Lenin, V. I. “Filosofskie tetradi.” Poln. sobr. soch., 5th ed., vol. 29.
Rubinshtein, S. L. Bytie i soznanie. Moscow, 1957.
Lektorskii, V. A. Problema sub”ekta i ob”ekta v klassicheskoi i sovremennoi burzhuaznoi filosofii. Moscow, 1965.

V. A. LEKTORSKII

object

[′äb·jekt]
(computer science)
Any collection of related items.
The name of a single element in an object-oriented programming language.
(optics)
A collection of points which may be regarded as a source of light rays in an optical system, whether it actually has this function (as in a real object) or does not (as in a virtual object).

object

(object-oriented)
In object-oriented programming, an instance of the data structure and behaviour defined by the object's class. Each object has its own values for the instance variables of its class and can respond to the methods defined by its class.

For example, an object of the "Point" class might have instance variables "x" and "y" and might respond to the "plot" method by drawing a dot on the screen at those coordinates.

object

(1) A self-contained module of data and its associated processing. Objects are the software building blocks of object technology. See object-oriented programming.

(2) In a compound document, an independent block of data, text or graphics that was created by a separate application.
References in classic literature ?
The morbid fascination which seems to be exercised by all horrible sights, drew him back again to the ghastly object on the floor.
What were they about to discover in the field of this telescope which magnified objects 48,000 times?
Now if the projectile's impulsive force had been correctly calculated, it would attain this point without speed, having lost all trace of weight, as well as all the objects within it.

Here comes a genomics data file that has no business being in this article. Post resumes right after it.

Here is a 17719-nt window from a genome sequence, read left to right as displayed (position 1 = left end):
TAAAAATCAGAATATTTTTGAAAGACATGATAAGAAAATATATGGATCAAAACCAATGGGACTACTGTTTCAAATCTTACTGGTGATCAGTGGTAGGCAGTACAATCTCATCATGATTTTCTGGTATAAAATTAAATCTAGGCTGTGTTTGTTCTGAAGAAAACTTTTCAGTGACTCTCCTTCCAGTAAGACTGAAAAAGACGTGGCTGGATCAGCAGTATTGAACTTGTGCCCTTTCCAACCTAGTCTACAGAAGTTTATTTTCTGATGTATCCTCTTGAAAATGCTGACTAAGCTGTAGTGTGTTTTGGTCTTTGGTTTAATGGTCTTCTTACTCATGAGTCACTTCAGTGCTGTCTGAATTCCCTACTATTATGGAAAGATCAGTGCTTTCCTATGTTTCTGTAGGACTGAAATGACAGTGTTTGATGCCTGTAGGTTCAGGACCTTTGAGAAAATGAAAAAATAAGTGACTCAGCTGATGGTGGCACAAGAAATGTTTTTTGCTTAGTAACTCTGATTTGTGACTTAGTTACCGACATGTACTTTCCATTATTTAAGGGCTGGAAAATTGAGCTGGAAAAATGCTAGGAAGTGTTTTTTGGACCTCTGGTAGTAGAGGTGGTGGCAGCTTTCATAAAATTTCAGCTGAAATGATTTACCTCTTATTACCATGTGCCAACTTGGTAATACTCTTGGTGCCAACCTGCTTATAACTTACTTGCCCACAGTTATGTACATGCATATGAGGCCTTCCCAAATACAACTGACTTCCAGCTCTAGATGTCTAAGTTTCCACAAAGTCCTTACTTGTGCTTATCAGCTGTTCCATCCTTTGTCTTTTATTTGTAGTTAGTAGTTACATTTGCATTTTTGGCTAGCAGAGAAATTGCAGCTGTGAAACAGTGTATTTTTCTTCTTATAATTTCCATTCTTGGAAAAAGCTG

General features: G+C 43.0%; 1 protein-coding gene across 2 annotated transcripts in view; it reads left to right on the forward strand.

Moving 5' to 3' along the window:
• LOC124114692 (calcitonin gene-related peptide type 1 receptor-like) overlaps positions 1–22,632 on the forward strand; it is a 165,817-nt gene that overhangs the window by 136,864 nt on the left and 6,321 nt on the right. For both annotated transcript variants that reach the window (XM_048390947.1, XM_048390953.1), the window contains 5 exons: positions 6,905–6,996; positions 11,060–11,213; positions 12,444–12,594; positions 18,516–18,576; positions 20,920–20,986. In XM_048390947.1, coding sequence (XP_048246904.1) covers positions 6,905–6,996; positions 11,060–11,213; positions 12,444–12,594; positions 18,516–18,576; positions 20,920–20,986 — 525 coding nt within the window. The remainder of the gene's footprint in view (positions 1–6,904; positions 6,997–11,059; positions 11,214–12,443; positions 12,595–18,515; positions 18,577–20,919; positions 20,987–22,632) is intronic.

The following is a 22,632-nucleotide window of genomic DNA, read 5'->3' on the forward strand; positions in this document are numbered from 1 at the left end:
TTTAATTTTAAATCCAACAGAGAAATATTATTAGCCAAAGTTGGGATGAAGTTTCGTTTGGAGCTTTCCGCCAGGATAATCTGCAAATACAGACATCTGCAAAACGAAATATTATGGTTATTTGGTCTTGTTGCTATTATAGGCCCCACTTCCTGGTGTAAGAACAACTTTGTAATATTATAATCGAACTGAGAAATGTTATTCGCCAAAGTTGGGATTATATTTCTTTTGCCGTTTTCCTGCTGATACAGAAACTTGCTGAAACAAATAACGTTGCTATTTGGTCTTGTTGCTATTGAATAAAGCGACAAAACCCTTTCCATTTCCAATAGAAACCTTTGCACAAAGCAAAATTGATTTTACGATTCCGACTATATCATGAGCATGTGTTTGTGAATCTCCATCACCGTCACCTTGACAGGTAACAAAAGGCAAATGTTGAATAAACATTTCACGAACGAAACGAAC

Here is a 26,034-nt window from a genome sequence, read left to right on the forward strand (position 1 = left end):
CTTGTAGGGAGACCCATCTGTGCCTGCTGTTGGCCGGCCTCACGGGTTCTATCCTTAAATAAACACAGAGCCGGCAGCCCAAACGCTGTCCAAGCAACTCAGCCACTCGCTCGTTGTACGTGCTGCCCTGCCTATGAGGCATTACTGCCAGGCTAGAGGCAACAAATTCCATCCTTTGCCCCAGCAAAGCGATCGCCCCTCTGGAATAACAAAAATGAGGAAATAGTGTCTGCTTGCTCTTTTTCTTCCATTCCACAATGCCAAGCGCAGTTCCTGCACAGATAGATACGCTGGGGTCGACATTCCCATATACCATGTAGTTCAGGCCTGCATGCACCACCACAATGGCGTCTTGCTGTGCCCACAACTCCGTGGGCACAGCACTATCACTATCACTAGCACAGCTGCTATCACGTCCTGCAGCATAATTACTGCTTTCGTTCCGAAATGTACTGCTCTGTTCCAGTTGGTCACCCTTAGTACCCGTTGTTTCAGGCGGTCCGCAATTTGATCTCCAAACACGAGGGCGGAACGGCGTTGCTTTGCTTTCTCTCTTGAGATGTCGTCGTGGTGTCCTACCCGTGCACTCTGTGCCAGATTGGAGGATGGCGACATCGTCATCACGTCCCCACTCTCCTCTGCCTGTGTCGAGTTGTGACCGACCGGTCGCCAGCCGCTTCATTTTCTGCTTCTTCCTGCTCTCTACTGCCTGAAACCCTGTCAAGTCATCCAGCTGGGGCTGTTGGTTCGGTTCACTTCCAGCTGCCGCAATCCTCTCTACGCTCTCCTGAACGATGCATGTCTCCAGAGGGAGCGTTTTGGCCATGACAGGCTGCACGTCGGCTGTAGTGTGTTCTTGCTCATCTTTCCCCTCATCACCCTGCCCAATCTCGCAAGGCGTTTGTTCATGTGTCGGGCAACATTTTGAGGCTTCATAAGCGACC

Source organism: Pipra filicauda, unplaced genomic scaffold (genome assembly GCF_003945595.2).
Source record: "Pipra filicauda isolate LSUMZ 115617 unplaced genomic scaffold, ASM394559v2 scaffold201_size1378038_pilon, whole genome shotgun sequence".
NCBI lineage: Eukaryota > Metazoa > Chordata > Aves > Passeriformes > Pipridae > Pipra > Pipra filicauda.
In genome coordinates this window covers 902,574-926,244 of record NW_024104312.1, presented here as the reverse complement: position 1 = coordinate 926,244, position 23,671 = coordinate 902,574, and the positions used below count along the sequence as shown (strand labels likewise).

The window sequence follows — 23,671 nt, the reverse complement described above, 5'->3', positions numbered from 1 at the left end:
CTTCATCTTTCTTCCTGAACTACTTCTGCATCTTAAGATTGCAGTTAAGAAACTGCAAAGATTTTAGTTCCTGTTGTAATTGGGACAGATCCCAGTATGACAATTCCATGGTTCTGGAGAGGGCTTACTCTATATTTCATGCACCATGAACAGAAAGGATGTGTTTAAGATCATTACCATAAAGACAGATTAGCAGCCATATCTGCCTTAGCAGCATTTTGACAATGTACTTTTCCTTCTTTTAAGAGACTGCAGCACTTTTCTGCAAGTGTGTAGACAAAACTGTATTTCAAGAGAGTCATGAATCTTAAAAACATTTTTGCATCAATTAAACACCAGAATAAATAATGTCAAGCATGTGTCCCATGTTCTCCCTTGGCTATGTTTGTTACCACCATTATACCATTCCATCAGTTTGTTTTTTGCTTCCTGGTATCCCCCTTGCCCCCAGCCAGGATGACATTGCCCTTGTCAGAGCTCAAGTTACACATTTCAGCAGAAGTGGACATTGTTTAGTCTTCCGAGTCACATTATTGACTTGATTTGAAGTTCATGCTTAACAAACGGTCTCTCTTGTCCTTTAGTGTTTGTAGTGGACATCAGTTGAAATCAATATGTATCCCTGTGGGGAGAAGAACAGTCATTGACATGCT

But how should they know when the projectile had reached this neutral point situated at that distance, especially when neither themselves, nor the objects enclosed in the projectile, would be any longer subject to the laws of weight?
that the soul of him who desires is seeking after the object of his desires; or that he is drawing to himself the thing which he wishes to possess: or again, when a person wants anything to be given him, his mind, longing for the realisation of his desires, intimates his wish to have it by a nod of assent, as if he had been asked a question?
And so we can define psychical phenomena by saying that they are phenomena which intentionally contain an object in themselves.
This remonstrance being received with yells and flying stones, according to a custom of late years comfortably established among the police regulations of our English communities, where Christians are stoned on all sides, as if the days of Saint Stephen were revived, Durdles remarks of the young savages, with some point, that 'they haven't got an object,' and leads the way down the lane.
I was necessarily one among the witnesses summoned to assist the objects of the investigation.
The object of this new liking was not among his myrmidons.
He lounged along moodily, and stopped at Charing Cross to look about him, with as little interest in the crowd as any man might take, and was lounging on again, when a most unexpected object caught his eyes.
And I had little difficulty in determining the objects with which it was necessary to commence, for I was already persuaded that it must be with the simplest and easiest to know, and, considering that of all those who have hitherto sought truth in the sciences, the mathematicians alone have been able to find any demonstrations, that is, any certain and evident reasons, I did not doubt but that such must have been the rule of their investigations.
Now it is evident that each of the modes of imitation above mentioned will exhibit these differences, and become a distinct kind in imitating objects that are thus distinct.